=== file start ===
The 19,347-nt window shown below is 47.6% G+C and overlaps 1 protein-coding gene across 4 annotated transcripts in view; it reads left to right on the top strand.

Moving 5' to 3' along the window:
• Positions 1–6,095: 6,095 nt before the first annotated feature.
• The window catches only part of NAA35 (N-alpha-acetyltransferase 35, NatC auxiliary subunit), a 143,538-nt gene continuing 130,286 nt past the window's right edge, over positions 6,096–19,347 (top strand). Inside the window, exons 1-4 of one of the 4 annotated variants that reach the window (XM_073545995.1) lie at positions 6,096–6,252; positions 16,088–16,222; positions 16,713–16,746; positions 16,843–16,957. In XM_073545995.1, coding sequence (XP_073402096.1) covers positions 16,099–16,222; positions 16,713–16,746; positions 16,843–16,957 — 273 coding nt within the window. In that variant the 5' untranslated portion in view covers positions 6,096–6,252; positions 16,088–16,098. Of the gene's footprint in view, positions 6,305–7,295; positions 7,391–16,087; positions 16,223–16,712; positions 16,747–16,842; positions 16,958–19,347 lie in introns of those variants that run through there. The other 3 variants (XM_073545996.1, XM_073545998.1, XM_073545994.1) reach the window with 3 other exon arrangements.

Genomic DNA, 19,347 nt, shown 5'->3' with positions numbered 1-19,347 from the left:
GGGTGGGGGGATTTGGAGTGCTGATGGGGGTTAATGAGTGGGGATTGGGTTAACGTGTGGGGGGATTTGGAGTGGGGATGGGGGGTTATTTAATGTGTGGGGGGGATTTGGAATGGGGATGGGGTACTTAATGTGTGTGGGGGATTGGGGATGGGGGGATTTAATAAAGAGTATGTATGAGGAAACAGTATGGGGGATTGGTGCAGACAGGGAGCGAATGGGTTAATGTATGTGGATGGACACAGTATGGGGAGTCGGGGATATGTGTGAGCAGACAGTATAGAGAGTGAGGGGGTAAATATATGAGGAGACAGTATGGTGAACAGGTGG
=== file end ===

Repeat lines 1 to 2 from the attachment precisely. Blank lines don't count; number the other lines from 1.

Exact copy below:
The 19,347-nt window shown below is 47.6% G+C and overlaps 1 protein-coding gene across 4 annotated transcripts in view; it reads left to right on the top strand.

Moving 5' to 3' along the window: